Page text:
Antoine Bethea’s first NFL game was Manning Bowl I.
Recently drafted by the Colts, the rookie safety broke up Eli’s pass intended for Plaxico Burress on the final play of the 2006 season opener to seal a 26-21 victory over the Giants. Peyton led Indianapolis to a championship that season and was named Super Bowl MVP. The following year, Eli won the award, his first of two, and both quarterbacks were destined to start for their respective teams forever.
Then football happened.
In 2011, Peyton missed the entire season due to a neck injury while Eli went on to hoist his second Lombardi Trophy following another victory over the Patriots. Peyton was cut a month later to make room for Andrew Luck, the 2012 first overall pick who retired less than a month ago due to a grueling injury cycle, and had a second act for the ages with the Broncos.
On Tuesday, Giants coach Pat Shurmur announced that rookie Daniel Jones would become the starting quarterback of the team, effective immediately. On Wednesday, Eli, a healthy 38-year-old, led the scout team in practice as the 0-2 Giants prepared for their Week 3 road game in Tampa. Bethea has started 199 postseason and regular-season games, 45 fewer than Eli and 199 more than Jones, but days like today still surprise him to some extent.
“Yeah, but on the other hand, you just know it’s going to happen eventually,” Bethea said. “Eventually it’s going to happen. When I was in Indy, you never thought that Peyton was going to retire not being a Colt. You thought that he was going to be there forever, but things happen. Things happen. It’s a business, and some things you’ve just got to work through.”
The Giants drafted Jones sixth overall for this moment, although they didn’t know when it would be.
“Listen, I really believe this, it doesn’t make a difference who you’re talking about, at the end of the day, it’s going to be clear,” general manager Dave Gettleman said at the start of training camp. “When anything happens, you’ve got to, don’t lock your knees and just go.”
“I think it was just my gut that it was time to make that move,” Shurmur said today. “I think when you draft a guy like we did, at some point, this was going to happen. I felt like this was the time.”
There is a perception by some that turning to Jones means the Giants are waving the flag on the 2019 season, which began 10 days ago.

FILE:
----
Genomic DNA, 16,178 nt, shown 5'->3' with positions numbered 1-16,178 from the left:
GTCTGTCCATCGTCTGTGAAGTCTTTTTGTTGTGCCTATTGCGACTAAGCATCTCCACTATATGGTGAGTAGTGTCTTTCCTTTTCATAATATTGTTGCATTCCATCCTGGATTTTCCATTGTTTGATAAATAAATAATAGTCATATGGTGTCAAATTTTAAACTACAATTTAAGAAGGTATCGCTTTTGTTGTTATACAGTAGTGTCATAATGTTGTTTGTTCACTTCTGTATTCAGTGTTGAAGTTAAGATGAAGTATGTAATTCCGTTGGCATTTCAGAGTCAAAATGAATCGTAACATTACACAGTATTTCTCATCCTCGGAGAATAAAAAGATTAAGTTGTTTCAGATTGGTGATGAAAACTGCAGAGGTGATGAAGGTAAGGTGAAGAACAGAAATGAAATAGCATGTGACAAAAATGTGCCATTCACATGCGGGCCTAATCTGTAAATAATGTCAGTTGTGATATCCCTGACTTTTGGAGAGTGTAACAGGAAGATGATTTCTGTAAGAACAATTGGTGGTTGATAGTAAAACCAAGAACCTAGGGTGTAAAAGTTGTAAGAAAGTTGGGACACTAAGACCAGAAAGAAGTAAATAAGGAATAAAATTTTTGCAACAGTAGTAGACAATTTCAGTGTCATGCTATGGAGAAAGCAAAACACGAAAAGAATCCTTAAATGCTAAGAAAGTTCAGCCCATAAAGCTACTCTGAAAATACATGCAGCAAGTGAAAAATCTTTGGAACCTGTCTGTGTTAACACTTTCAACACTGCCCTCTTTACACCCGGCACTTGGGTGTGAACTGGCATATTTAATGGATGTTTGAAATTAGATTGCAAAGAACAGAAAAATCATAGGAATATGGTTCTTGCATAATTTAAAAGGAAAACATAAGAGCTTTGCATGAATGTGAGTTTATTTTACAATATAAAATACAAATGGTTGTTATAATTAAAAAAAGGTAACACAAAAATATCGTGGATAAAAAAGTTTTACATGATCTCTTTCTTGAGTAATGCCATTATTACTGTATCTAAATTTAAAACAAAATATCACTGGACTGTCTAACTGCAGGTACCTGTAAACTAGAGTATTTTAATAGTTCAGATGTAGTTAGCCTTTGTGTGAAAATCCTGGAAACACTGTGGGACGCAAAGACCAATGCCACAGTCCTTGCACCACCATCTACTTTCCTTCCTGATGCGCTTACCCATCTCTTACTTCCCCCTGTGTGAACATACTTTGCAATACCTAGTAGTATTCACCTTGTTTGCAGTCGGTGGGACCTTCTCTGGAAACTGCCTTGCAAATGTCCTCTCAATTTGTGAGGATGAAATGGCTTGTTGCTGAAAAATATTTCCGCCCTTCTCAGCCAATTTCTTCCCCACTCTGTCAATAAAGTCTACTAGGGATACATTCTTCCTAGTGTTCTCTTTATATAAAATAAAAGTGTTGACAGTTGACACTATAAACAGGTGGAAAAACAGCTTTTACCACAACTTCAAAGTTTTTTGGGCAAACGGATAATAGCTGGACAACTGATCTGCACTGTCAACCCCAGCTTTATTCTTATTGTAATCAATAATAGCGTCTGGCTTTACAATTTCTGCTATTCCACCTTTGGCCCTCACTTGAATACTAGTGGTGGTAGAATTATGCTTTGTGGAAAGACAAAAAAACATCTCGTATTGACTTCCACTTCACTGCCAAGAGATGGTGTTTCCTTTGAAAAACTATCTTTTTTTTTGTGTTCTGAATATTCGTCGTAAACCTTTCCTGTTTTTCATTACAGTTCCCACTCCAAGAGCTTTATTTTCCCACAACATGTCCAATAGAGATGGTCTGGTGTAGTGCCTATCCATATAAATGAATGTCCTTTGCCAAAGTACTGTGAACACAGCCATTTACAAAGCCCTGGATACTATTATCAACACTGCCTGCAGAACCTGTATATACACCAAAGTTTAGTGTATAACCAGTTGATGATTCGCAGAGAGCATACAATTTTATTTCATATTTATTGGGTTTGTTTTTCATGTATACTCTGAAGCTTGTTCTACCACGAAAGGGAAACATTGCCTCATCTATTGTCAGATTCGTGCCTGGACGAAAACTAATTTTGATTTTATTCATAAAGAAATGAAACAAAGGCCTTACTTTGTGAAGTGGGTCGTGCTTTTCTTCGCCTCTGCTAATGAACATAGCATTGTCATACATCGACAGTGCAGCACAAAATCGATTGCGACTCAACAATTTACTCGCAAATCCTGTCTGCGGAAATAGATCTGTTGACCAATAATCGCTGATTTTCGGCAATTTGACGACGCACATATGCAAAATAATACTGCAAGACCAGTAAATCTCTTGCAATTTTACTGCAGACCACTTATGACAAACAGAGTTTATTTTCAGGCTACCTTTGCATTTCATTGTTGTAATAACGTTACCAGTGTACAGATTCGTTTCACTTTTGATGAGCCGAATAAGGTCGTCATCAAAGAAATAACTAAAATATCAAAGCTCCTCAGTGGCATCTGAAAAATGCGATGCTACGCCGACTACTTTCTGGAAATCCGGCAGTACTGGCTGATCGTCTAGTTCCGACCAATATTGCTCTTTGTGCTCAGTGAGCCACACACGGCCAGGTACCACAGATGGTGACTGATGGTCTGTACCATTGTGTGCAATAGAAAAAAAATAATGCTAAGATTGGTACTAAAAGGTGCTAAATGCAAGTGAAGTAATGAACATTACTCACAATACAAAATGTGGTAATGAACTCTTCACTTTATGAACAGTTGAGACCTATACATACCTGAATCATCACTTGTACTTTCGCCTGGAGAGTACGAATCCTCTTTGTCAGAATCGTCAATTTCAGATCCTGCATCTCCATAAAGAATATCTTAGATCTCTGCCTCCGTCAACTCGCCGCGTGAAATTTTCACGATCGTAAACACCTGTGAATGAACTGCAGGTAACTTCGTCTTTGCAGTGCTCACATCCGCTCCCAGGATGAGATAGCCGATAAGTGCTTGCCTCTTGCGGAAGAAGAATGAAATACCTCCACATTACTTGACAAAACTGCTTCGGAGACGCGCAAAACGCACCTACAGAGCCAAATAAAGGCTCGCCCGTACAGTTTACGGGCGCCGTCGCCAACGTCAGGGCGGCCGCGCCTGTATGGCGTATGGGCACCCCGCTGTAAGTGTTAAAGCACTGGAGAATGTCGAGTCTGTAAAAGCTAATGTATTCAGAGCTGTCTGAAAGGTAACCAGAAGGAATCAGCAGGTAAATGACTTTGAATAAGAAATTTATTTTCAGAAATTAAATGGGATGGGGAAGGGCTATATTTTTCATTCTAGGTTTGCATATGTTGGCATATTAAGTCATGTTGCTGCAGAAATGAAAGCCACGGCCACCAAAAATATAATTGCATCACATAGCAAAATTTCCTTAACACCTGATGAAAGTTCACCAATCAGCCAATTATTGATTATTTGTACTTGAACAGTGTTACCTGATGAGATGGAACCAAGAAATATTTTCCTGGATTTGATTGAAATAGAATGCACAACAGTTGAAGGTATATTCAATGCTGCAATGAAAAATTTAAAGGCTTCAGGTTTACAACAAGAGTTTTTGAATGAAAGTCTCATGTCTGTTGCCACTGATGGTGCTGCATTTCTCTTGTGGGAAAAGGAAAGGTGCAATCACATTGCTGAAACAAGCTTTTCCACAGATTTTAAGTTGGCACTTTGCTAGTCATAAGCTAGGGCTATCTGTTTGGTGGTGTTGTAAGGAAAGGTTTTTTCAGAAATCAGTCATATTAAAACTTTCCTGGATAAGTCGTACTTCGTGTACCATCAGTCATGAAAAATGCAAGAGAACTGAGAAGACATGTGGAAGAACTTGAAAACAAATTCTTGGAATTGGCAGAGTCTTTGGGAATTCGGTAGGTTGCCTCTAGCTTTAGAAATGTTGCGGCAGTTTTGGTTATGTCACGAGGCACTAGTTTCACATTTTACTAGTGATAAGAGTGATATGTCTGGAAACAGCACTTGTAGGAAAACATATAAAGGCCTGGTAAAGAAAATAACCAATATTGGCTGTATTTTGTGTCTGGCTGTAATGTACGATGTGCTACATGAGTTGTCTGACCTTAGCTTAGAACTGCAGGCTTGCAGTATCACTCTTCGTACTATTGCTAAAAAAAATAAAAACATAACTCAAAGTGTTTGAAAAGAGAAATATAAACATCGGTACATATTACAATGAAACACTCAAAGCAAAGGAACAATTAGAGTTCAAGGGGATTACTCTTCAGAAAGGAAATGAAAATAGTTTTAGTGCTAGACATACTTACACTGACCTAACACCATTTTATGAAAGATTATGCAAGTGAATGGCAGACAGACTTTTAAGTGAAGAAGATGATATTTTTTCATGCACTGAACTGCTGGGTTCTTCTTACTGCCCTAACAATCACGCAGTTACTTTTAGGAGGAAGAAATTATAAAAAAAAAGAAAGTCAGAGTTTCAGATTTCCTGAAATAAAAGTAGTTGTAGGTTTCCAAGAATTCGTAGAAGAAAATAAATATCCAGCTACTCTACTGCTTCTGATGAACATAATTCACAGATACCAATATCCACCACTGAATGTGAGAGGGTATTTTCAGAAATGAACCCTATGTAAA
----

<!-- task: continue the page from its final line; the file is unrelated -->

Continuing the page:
“Again, that’s a narrative that I don’t understand,” Shurmur said. “We’re on to playing Tampa Bay. I don’t want to steal somebody else’s phrase, but we are on to playing Tampa Bay and that’s where our focus is in the 2019 season. We all realize there’s a lot of football left to play, and you can see the uncertainty a team faces each week. You get a little juice, you win a football game, who knows what’s going to happen.”
Bethea backed up his coach.
“No, no, I don’t think so because Daniel, he’s very capable,” said Bethea, who was voted as a defensive co-captain in his first year with the Giants. “He’s very capable of making all the throws and making plays, so it’s just a decision that the coaches made. I don’t think it’s one of those things where, ‘Oh, we’re going to just try to see where our future is.’ Even though he is the future of this franchise, I just think it’s one of those things where, ‘Put him in there, see if you can get a spark, and we’ll see where it can go from there.’”
First-team reps are nothing new for Jones, who spent time with the starters in training camp. He also played behind the starting line at times in the preseason, when he completed 85.3 percent of his passes, averaged 12.2 yards per attempt, and posted a 137.3 passer rating with two touchdowns to no interceptions.
“It’s his whole demeanor,” Bethea said. “Even in the preseason, where he would go in there, a lot of reps with the ones, and made all the throws and was able to command the offense. Obviously being a rookie quarterback, there’s going to be some things that he hasn’t seen before. Of course, that just comes with the game, but I think he’s going to be fine.”